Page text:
Where Wildfire Science Creates Resilience

Wildfire researchers at the Insurance Institute for Business & Home Safety (IBHS) have spent years researching wildfire through both field and lab studies. Now, in collaboration with other wildfire community experts, IBHS has identified the mitigation actions critical to reducing your wildfire risk.

Studying the Effects of Wildfire and Weather on the Built Environment

The Insurance Institute for Business & Home Safety (IBHS) is an independent, nonprofit, scientific research organization. Our mission is to deliver top-tier science and translate it into actionable guidance that can be used to prevent avoidable suffering and property damage caused by severe weather and wildfire, breaking the cycle of repeated loss.

IBHS researchers test different methods for reducing damage to buildings at a one-of-a-kind Research Center capable of recreating severe weather and wildfire conditions. We subject full-size homes and their construction features to realistic ember storms, hail, rain, and up to 130 mph wind, which allows us to better understand a home’s vulnerabilities and test the effectiveness of different mitigation techniques against these natural perils.

 

 

 

Vulnerabilities

After a wildfire, IBHS conducts field studies to examine vulnerabilities that contributed to the destruction of buildings and reviews mitigation actions that could minimize this type of loss in the future.

Combustible Fencing Touching Home

A combustible section of fence attached to the home was exposed to flame and could have spread fire directly to the home. This is why fencing within 5 feet of the home must be constructed of a noncombustible material including where fences attach to the home.

Combustible Mulch

Fire spread through combustible (wood) mulch and stopped when it reached noncombustible (rock) landscaping, preventing flames from spreading to the home. This is why the 5-foot area immediately surrounding the home (the home ignition zone) must be kept clear of combustible materials.

Pergola Within 30 Feet of Home

Embers ignited a wood pergola near a home. Without defensive actions (firefighters were at this home during the fire), this could have caused flames to contact and potentially ignite the home. This is why there are strict requirements for accessory structures.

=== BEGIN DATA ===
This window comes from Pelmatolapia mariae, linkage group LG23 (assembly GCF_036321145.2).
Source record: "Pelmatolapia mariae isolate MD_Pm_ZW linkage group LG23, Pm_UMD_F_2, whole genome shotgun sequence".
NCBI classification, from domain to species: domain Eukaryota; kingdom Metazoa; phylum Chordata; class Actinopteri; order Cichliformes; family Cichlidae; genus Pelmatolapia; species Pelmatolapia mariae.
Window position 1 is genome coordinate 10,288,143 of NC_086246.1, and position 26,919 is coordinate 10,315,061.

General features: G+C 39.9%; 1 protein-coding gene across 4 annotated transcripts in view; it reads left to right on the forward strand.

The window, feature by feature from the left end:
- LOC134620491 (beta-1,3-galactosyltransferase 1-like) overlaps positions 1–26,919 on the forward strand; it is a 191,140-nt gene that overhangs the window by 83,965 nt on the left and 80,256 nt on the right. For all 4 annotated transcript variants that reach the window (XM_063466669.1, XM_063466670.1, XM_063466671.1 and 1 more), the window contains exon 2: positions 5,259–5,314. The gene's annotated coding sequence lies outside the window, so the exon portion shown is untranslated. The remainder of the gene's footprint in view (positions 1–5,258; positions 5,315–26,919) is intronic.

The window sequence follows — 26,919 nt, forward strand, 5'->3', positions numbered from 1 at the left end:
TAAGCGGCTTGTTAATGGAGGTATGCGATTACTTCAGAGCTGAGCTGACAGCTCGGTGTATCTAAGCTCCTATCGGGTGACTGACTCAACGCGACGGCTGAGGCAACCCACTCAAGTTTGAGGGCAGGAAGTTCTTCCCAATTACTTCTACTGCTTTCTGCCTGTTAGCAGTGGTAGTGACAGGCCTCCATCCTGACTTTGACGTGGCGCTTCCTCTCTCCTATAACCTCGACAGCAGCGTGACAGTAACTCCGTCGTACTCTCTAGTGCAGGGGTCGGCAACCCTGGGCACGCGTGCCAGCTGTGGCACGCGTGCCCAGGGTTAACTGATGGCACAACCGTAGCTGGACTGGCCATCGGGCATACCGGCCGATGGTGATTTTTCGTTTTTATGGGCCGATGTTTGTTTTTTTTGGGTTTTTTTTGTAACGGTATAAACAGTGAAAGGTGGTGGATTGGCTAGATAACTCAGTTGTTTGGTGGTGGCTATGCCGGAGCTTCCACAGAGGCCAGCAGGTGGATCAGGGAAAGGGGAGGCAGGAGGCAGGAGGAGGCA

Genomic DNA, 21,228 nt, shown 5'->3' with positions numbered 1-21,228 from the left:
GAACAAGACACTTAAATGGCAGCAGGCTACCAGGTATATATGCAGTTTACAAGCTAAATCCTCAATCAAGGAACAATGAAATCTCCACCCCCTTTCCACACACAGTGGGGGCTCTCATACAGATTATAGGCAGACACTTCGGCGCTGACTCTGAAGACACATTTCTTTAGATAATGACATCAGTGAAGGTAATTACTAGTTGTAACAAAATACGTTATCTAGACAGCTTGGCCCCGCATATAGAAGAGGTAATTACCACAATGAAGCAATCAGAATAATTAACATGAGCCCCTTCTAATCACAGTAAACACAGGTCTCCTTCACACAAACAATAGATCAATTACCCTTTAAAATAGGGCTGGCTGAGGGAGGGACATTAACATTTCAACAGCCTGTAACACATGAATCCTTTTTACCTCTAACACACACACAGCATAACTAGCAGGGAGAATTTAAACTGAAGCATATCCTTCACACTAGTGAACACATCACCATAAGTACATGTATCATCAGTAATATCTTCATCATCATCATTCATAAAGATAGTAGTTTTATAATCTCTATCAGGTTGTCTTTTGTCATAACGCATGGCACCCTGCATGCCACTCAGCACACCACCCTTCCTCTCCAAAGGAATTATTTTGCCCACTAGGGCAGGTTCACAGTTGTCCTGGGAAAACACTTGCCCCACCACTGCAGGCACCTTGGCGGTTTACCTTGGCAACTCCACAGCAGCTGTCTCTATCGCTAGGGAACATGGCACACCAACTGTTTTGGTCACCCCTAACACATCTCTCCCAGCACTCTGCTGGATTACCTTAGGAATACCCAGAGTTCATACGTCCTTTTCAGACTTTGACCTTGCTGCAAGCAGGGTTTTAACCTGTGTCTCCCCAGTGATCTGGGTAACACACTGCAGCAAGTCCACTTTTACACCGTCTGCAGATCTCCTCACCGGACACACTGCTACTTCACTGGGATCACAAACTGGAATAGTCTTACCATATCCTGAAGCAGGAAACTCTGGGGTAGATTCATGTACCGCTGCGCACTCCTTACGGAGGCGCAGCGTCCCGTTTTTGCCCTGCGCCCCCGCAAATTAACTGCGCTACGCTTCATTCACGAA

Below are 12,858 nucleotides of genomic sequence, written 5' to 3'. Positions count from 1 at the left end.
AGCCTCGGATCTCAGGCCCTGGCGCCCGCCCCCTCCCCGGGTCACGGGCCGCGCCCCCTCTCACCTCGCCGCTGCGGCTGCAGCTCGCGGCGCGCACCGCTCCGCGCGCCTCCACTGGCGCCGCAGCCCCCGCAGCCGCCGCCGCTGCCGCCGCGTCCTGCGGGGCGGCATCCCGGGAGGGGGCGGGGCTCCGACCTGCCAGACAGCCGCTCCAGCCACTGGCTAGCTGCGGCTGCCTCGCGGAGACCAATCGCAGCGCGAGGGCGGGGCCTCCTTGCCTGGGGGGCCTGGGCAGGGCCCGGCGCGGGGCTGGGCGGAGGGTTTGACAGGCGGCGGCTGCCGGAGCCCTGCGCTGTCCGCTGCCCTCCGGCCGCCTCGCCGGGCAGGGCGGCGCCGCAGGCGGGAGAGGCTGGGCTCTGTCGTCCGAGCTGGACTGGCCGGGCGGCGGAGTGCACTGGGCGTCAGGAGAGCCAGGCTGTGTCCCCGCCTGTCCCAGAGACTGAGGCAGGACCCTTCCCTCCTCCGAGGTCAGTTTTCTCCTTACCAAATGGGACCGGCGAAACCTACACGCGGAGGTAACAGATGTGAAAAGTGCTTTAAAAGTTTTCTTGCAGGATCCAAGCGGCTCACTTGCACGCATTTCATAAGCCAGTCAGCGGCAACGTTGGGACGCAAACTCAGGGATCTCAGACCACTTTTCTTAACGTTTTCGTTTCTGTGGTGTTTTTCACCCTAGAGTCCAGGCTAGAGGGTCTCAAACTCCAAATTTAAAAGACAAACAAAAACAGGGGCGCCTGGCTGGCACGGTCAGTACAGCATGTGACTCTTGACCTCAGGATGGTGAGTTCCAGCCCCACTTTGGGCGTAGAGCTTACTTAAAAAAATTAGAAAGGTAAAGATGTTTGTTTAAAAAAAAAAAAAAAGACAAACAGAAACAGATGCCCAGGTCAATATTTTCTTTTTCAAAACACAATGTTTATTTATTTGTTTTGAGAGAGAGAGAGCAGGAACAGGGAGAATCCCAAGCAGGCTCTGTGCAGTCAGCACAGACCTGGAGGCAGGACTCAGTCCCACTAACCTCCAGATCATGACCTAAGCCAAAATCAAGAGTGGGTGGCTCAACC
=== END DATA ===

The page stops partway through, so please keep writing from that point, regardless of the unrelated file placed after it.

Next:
Hot Tub Within 5 Feet of Home

A combustible item (hot tub) near the building ignited and burned, creating a pathway for flames to spread to the building. This is why combustible items are not allowed to be placed in the 5-foot area immediately surrounding the home (the home ignition zone).

Wood Shingle Roof on Outbuilding

An outbuilding (shed) near the home is a large fuel source that can potentially ignite and spread fire to the home. Additionally, the wood shingle roof makes the shed particularly vulnerable to ignition. This is why outbuildings within 30 feet of the home must meet strict requirements.

Under Deck

Embers ignited wood mulch, which melted the vinyl lattice, but did not spread under the deck because that area was kept clear of combustibles. This is why the area under decks and covered porches must be kept clear of all vegetation, combustible ground cover, and storage items.

Debris in Gutters

Debris accumulated in the gutter could be ignited by embers, which could cause flames to get under the metal roof covering and ignite the roof underlayment. This is why gutters and downspouts must be kept clear of debris such as leaves and pine needles. 

Wooden Exterior Door

Wood door ignited by accumulated embers. This is why the Plus level designation requires exterior doors to be made of noncombustible materials or to have a noncombustible exterior storm door installed as the outermost door.

Vegetation Within 5-Foot Zone

Vegetation near the home ignited, likely from embers, which could then ignite the home. This is why no vegetation is allowed in the 5-foot area immediately surrounding the home (the home ignition zone).

Combustible Objects on Deck

An ember likely traveled through the air and landed on a combustible front door mat. This serves as an important reminder to move combustible items indoors from decks and porches if you are evacuated due to an approaching wildfire. 

Debris in Gutters

Debris accumulated in the gutter could be ignited by embers, which could cause flames to get under the metal roof covering and ignite the roof underlayment. This is why gutters and downspouts must be kept clear of debris such as leaves and pine needles. 

Experts

Wildfire Prepared Home experts offer useful tips and research-backed insights to help you protect your home and property. Prepare your home and learn about the impacts of wildfire.

DANIEL GORHAM, P.E.

Research Engineer

FARAZ HEDAYATI, PHD

Research Engineer

XARENI SANCHEZ MONROY

Research Scientist

MURRAY MORRISON, PHD

Managing Director of Research

IAN GIAMMANCO, PHD

Senior Director for Standards and Analytics

ANNE D. COPE, PHD, P.E.

Chief Engineer

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